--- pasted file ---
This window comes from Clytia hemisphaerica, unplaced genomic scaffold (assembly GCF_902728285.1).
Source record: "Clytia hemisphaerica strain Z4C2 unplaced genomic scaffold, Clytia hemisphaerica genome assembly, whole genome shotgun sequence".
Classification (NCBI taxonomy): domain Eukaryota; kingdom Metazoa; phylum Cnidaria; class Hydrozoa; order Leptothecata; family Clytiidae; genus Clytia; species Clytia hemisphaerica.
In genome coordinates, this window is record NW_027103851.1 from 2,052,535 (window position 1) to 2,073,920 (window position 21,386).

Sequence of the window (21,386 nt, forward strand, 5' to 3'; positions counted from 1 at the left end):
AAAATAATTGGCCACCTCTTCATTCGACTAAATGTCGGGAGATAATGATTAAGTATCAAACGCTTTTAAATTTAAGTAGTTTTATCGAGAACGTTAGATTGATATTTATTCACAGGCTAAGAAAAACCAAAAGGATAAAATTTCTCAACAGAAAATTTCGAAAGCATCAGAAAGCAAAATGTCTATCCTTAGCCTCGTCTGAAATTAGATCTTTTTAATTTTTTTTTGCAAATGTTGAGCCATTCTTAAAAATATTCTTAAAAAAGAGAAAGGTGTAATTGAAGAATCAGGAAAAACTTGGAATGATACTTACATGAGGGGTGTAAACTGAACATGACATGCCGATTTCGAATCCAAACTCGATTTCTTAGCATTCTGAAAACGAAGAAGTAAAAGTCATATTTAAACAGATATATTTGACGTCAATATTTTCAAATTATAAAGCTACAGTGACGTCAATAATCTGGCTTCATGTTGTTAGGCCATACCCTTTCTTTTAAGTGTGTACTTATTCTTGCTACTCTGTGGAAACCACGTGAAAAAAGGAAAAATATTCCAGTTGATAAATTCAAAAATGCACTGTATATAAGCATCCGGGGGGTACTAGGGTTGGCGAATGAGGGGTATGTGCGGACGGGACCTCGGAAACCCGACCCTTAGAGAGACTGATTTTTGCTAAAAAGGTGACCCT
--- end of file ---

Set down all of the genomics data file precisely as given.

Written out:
This window comes from Clytia hemisphaerica, unplaced genomic scaffold (assembly GCF_902728285.1).
Source record: "Clytia hemisphaerica strain Z4C2 unplaced genomic scaffold, Clytia hemisphaerica genome assembly, whole genome shotgun sequence".
Classification (NCBI taxonomy): domain Eukaryota; kingdom Metazoa; phylum Cnidaria; class Hydrozoa; order Leptothecata; family Clytiidae; genus Clytia; species Clytia hemisphaerica.
In genome coordinates, this window is record NW_027103851.1 from 2,052,535 (window position 1) to 2,073,920 (window position 21,386).

Sequence of the window (21,386 nt, forward strand, 5' to 3'; positions counted from 1 at the left end):
AAAATAATTGGCCACCTCTTCATTCGACTAAATGTCGGGAGATAATGATTAAGTATCAAACGCTTTTAAATTTAAGTAGTTTTATCGAGAACGTTAGATTGATATTTATTCACAGGCTAAGAAAAACCAAAAGGATAAAATTTCTCAACAGAAAATTTCGAAAGCATCAGAAAGCAAAATGTCTATCCTTAGCCTCGTCTGAAATTAGATCTTTTTAATTTTTTTTTGCAAATGTTGAGCCATTCTTAAAAATATTCTTAAAAAAGAGAAAGGTGTAATTGAAGAATCAGGAAAAACTTGGAATGATACTTACATGAGGGGTGTAAACTGAACATGACATGCCGATTTCGAATCCAAACTCGATTTCTTAGCATTCTGAAAACGAAGAAGTAAAAGTCATATTTAAACAGATATATTTGACGTCAATATTTTCAAATTATAAAGCTACAGTGACGTCAATAATCTGGCTTCATGTTGTTAGGCCATACCCTTTCTTTTAAGTGTGTACTTATTCTTGCTACTCTGTGGAAACCACGTGAAAAAAGGAAAAATATTCCAGTTGATAAATTCAAAAATGCACTGTATATAAGCATCCGGGGGGTACTAGGGTTGGCGAATGAGGGGTATGTGCGGACGGGACCTCGGAAACCCGACCCTTAGAGAGACTGATTTTTGCTAAAAAGGTGACCCT